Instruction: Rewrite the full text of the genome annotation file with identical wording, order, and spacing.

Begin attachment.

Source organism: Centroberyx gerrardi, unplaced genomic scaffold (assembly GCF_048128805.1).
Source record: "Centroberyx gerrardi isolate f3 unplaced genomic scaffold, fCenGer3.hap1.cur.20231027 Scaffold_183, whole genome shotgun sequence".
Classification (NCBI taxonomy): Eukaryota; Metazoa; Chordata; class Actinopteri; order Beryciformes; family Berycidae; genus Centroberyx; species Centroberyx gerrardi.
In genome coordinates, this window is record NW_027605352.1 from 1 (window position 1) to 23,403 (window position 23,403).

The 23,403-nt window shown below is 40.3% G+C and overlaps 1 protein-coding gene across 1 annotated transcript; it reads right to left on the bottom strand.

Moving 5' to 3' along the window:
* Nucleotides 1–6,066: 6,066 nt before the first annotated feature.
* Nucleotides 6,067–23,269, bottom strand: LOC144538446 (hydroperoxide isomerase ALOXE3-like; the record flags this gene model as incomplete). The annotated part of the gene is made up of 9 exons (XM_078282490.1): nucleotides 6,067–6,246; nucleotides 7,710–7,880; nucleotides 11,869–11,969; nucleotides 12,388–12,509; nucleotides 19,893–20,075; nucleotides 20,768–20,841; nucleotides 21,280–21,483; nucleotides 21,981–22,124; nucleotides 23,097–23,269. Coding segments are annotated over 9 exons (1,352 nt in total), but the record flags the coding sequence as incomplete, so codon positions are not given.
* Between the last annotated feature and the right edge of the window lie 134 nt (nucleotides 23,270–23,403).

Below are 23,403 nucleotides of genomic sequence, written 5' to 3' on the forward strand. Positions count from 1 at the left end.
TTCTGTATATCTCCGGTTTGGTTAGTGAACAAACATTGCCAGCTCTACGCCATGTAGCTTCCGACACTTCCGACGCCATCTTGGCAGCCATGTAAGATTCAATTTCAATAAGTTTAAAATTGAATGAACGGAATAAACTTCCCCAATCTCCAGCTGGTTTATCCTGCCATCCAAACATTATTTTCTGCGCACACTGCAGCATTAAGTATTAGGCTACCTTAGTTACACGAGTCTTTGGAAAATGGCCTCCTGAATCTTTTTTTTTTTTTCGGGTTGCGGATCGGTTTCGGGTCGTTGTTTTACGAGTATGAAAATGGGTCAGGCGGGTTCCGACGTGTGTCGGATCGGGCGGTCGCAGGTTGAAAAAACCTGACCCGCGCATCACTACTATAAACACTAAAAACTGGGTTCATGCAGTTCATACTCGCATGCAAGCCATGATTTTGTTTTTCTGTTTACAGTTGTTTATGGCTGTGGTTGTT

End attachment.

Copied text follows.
Source organism: Centroberyx gerrardi, unplaced genomic scaffold (assembly GCF_048128805.1).
Source record: "Centroberyx gerrardi isolate f3 unplaced genomic scaffold, fCenGer3.hap1.cur.20231027 Scaffold_183, whole genome shotgun sequence".
Classification (NCBI taxonomy): Eukaryota; Metazoa; Chordata; class Actinopteri; order Beryciformes; family Berycidae; genus Centroberyx; species Centroberyx gerrardi.
In genome coordinates, this window is record NW_027605352.1 from 1 (window position 1) to 23,403 (window position 23,403).

The 23,403-nt window shown below is 40.3% G+C and overlaps 1 protein-coding gene across 1 annotated transcript; it reads right to left on the bottom strand.

Moving 5' to 3' along the window:
* Nucleotides 1–6,066: 6,066 nt before the first annotated feature.
* Nucleotides 6,067–23,269, bottom strand: LOC144538446 (hydroperoxide isomerase ALOXE3-like; the record flags this gene model as incomplete). The annotated part of the gene is made up of 9 exons (XM_078282490.1): nucleotides 6,067–6,246; nucleotides 7,710–7,880; nucleotides 11,869–11,969; nucleotides 12,388–12,509; nucleotides 19,893–20,075; nucleotides 20,768–20,841; nucleotides 21,280–21,483; nucleotides 21,981–22,124; nucleotides 23,097–23,269. Coding segments are annotated over 9 exons (1,352 nt in total), but the record flags the coding sequence as incomplete, so codon positions are not given.
* Between the last annotated feature and the right edge of the window lie 134 nt (nucleotides 23,270–23,403).

Below are 23,403 nucleotides of genomic sequence, written 5' to 3' on the forward strand. Positions count from 1 at the left end.
TTCTGTATATCTCCGGTTTGGTTAGTGAACAAACATTGCCAGCTCTACGCCATGTAGCTTCCGACACTTCCGACGCCATCTTGGCAGCCATGTAAGATTCAATTTCAATAAGTTTAAAATTGAATGAACGGAATAAACTTCCCCAATCTCCAGCTGGTTTATCCTGCCATCCAAACATTATTTTCTGCGCACACTGCAGCATTAAGTATTAGGCTACCTTAGTTACACGAGTCTTTGGAAAATGGCCTCCTGAATCTTTTTTTTTTTTTCGGGTTGCGGATCGGTTTCGGGTCGTTGTTTTACGAGTATGAAAATGGGTCAGGCGGGTTCCGACGTGTGTCGGATCGGGCGGTCGCAGGTTGAAAAAACCTGACCCGCGCATCACTACTATAAACACTAAAAACTGGGTTCATGCAGTTCATACTCGCATGCAAGCCATGATTTTGTTTTTCTGTTTACAGTTGTTTATGGCTGTGGTTGTT